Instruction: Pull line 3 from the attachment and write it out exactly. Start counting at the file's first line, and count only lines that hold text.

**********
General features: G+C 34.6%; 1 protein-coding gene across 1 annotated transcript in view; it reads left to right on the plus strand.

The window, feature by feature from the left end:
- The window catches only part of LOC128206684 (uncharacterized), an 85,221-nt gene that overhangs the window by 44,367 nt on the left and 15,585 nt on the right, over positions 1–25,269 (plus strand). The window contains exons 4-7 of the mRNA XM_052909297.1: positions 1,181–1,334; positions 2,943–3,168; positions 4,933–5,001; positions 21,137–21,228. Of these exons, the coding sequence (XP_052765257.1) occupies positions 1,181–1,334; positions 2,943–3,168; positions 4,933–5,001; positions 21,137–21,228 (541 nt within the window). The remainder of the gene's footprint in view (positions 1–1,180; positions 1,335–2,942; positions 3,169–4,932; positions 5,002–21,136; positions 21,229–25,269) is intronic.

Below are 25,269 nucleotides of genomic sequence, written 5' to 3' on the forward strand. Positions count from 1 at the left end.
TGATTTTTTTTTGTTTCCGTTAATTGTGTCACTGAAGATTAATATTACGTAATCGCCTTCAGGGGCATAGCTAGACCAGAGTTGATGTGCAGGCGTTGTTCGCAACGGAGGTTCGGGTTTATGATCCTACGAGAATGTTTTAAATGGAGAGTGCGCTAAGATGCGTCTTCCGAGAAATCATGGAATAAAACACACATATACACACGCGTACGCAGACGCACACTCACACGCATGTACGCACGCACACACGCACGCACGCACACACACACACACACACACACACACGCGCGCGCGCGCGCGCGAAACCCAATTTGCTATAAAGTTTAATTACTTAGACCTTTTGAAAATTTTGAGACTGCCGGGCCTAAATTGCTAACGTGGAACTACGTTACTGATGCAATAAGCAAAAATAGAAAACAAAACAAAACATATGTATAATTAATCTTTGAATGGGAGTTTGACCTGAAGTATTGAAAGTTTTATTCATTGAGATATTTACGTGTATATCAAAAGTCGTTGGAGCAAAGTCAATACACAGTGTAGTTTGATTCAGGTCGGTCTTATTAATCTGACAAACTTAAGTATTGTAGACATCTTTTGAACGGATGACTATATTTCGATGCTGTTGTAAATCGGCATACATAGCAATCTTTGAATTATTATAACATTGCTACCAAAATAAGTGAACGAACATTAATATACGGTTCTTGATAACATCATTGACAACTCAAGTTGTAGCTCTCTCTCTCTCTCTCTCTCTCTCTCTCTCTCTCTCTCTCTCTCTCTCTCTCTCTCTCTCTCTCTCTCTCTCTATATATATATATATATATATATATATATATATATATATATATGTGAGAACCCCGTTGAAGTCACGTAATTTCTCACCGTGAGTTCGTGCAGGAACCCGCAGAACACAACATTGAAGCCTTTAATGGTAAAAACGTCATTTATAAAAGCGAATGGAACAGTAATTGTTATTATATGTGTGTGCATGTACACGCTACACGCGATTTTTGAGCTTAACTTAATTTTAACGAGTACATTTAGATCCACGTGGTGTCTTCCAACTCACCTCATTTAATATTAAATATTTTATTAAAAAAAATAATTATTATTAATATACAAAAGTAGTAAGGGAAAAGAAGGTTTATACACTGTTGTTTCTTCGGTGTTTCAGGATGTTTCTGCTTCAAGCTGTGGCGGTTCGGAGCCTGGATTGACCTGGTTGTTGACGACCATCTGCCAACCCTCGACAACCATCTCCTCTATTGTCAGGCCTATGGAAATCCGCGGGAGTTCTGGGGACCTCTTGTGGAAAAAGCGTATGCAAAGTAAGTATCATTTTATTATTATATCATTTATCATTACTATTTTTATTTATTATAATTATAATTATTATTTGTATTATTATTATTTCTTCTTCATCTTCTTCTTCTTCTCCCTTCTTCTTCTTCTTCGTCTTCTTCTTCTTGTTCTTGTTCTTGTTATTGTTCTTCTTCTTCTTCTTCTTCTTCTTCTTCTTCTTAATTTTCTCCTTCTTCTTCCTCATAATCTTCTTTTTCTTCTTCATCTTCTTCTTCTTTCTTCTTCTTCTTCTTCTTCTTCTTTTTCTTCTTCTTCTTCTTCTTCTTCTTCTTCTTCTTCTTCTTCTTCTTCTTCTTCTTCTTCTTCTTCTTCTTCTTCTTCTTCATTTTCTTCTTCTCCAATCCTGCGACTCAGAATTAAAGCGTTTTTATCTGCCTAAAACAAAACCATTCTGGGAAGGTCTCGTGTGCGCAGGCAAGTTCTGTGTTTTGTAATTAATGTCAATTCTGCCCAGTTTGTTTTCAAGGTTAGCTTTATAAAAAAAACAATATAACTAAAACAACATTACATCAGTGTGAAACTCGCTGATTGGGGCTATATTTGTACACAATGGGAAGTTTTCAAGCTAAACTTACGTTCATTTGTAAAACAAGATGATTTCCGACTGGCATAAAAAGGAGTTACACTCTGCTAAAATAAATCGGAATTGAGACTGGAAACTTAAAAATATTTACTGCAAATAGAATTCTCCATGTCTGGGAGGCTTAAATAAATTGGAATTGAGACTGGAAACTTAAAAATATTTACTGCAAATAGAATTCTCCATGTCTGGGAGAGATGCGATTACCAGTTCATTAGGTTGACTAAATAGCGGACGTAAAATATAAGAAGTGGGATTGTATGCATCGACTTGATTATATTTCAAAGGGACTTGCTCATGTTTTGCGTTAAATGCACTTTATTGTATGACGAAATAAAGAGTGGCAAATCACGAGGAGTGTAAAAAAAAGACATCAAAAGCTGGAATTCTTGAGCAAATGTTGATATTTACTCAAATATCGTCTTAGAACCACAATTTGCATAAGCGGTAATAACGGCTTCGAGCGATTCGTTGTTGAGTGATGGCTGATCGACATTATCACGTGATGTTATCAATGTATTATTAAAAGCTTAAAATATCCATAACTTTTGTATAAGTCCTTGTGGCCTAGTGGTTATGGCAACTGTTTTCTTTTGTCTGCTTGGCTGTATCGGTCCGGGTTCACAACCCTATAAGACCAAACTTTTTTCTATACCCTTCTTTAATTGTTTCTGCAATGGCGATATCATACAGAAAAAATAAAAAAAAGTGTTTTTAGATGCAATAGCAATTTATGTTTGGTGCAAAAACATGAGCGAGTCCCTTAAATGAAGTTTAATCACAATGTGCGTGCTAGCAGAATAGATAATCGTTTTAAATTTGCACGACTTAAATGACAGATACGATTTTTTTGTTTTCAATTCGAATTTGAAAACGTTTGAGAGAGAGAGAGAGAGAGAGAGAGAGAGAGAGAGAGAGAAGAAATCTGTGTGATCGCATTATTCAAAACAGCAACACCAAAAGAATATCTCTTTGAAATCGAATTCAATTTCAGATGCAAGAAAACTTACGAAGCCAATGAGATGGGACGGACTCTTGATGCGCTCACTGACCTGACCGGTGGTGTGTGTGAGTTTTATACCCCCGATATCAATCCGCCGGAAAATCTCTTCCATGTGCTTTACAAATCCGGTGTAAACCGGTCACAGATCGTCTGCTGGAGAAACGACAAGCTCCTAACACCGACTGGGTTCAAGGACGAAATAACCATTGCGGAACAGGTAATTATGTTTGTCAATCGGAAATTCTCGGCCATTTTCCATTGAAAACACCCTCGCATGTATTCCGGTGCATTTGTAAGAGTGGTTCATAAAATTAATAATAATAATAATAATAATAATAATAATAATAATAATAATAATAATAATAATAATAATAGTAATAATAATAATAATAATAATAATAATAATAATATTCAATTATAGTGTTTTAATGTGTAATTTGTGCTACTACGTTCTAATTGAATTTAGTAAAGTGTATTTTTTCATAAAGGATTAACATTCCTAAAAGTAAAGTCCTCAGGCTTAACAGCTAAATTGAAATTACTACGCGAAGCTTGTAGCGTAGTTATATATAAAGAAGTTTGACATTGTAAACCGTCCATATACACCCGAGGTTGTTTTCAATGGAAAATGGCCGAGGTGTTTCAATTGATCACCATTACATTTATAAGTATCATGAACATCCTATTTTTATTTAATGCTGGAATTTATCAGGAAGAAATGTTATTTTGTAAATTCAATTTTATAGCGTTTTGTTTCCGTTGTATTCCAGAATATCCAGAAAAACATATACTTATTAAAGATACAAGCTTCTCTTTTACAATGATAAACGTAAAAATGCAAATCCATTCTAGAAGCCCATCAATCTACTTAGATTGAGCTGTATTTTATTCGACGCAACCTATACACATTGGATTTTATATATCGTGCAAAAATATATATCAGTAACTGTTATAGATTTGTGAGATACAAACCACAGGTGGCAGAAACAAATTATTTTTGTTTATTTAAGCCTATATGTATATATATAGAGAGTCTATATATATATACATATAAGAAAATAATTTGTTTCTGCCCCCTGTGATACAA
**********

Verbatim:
- The window catches only part of LOC128206684 (uncharacterized), an 85,221-nt gene that overhangs the window by 44,367 nt on the left and 15,585 nt on the right, over positions 1–25,269 (plus strand). The window contains exons 4-7 of the mRNA XM_052909297.1: positions 1,181–1,334; positions 2,943–3,168; positions 4,933–5,001; positions 21,137–21,228. Of these exons, the coding sequence (XP_052765257.1) occupies positions 1,181–1,334; positions 2,943–3,168; positions 4,933–5,001; positions 21,137–21,228 (541 nt within the window). The remainder of the gene's footprint in view (positions 1–1,180; positions 1,335–2,942; positions 3,169–4,932; positions 5,002–21,136; positions 21,229–25,269) is intronic.